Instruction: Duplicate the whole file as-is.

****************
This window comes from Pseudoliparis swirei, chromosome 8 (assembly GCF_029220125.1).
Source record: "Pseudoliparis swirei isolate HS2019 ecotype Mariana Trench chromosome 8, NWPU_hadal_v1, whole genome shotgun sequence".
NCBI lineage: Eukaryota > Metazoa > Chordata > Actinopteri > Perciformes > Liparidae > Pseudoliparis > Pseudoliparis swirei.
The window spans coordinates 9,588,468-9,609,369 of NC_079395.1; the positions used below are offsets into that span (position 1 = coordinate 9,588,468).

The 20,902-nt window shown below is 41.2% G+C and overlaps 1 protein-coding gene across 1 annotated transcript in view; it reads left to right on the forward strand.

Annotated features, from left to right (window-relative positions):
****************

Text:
This window comes from Pseudoliparis swirei, chromosome 8 (assembly GCF_029220125.1).
Source record: "Pseudoliparis swirei isolate HS2019 ecotype Mariana Trench chromosome 8, NWPU_hadal_v1, whole genome shotgun sequence".
NCBI lineage: Eukaryota > Metazoa > Chordata > Actinopteri > Perciformes > Liparidae > Pseudoliparis > Pseudoliparis swirei.
The window spans coordinates 9,588,468-9,609,369 of NC_079395.1; the positions used below are offsets into that span (position 1 = coordinate 9,588,468).

The 20,902-nt window shown below is 41.2% G+C and overlaps 1 protein-coding gene across 1 annotated transcript in view; it reads left to right on the forward strand.

Annotated features, from left to right (window-relative positions):